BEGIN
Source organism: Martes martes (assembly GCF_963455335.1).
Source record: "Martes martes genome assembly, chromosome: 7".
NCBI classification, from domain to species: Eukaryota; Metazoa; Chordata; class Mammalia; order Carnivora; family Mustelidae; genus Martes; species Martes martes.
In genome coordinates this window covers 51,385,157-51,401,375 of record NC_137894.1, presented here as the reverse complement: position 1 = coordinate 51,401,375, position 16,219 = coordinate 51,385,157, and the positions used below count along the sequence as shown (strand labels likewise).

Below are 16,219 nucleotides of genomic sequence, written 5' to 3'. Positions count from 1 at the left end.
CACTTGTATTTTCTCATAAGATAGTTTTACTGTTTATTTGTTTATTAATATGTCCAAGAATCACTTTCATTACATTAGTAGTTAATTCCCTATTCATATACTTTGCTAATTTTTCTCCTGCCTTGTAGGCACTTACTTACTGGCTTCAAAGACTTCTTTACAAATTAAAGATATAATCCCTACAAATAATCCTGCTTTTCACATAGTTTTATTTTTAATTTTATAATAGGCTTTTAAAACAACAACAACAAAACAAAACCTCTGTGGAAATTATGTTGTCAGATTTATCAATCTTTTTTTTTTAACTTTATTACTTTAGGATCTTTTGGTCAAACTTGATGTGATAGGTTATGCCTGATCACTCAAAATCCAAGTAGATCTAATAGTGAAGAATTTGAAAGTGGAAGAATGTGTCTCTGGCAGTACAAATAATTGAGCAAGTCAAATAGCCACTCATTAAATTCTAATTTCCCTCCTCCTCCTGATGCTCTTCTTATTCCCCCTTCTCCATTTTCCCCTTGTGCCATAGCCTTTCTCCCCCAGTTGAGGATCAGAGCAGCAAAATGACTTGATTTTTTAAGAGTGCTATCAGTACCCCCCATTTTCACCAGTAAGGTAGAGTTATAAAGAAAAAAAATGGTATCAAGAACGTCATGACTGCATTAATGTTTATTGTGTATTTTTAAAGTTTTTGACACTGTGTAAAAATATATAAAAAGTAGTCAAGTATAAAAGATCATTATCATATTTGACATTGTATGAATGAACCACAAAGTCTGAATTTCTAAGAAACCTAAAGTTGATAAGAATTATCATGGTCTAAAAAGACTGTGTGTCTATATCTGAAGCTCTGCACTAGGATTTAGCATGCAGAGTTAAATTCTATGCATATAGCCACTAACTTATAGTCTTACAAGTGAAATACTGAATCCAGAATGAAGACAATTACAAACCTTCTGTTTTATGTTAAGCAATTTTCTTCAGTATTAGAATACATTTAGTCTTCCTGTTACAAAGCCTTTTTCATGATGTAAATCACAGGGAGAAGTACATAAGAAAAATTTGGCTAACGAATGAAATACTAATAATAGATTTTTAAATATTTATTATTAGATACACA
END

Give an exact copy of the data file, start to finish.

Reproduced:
Source organism: Martes martes (assembly GCF_963455335.1).
Source record: "Martes martes genome assembly, chromosome: 7".
NCBI classification, from domain to species: Eukaryota; Metazoa; Chordata; class Mammalia; order Carnivora; family Mustelidae; genus Martes; species Martes martes.
In genome coordinates this window covers 51,385,157-51,401,375 of record NC_137894.1, presented here as the reverse complement: position 1 = coordinate 51,401,375, position 16,219 = coordinate 51,385,157, and the positions used below count along the sequence as shown (strand labels likewise).

Below are 16,219 nucleotides of genomic sequence, written 5' to 3'. Positions count from 1 at the left end.
CACTTGTATTTTCTCATAAGATAGTTTTACTGTTTATTTGTTTATTAATATGTCCAAGAATCACTTTCATTACATTAGTAGTTAATTCCCTATTCATATACTTTGCTAATTTTTCTCCTGCCTTGTAGGCACTTACTTACTGGCTTCAAAGACTTCTTTACAAATTAAAGATATAATCCCTACAAATAATCCTGCTTTTCACATAGTTTTATTTTTAATTTTATAATAGGCTTTTAAAACAACAACAACAAAACAAAACCTCTGTGGAAATTATGTTGTCAGATTTATCAATCTTTTTTTTTTAACTTTATTACTTTAGGATCTTTTGGTCAAACTTGATGTGATAGGTTATGCCTGATCACTCAAAATCCAAGTAGATCTAATAGTGAAGAATTTGAAAGTGGAAGAATGTGTCTCTGGCAGTACAAATAATTGAGCAAGTCAAATAGCCACTCATTAAATTCTAATTTCCCTCCTCCTCCTGATGCTCTTCTTATTCCCCCTTCTCCATTTTCCCCTTGTGCCATAGCCTTTCTCCCCCAGTTGAGGATCAGAGCAGCAAAATGACTTGATTTTTTAAGAGTGCTATCAGTACCCCCCATTTTCACCAGTAAGGTAGAGTTATAAAGAAAAAAAATGGTATCAAGAACGTCATGACTGCATTAATGTTTATTGTGTATTTTTAAAGTTTTTGACACTGTGTAAAAATATATAAAAAGTAGTCAAGTATAAAAGATCATTATCATATTTGACATTGTATGAATGAACCACAAAGTCTGAATTTCTAAGAAACCTAAAGTTGATAAGAATTATCATGGTCTAAAAAGACTGTGTGTCTATATCTGAAGCTCTGCACTAGGATTTAGCATGCAGAGTTAAATTCTATGCATATAGCCACTAACTTATAGTCTTACAAGTGAAATACTGAATCCAGAATGAAGACAATTACAAACCTTCTGTTTTATGTTAAGCAATTTTCTTCAGTATTAGAATACATTTAGTCTTCCTGTTACAAAGCCTTTTTCATGATGTAAATCACAGGGAGAAGTACATAAGAAAAATTTGGCTAACGAATGAAATACTAATAATAGATTTTTAAATATTTATTATTAGATACACA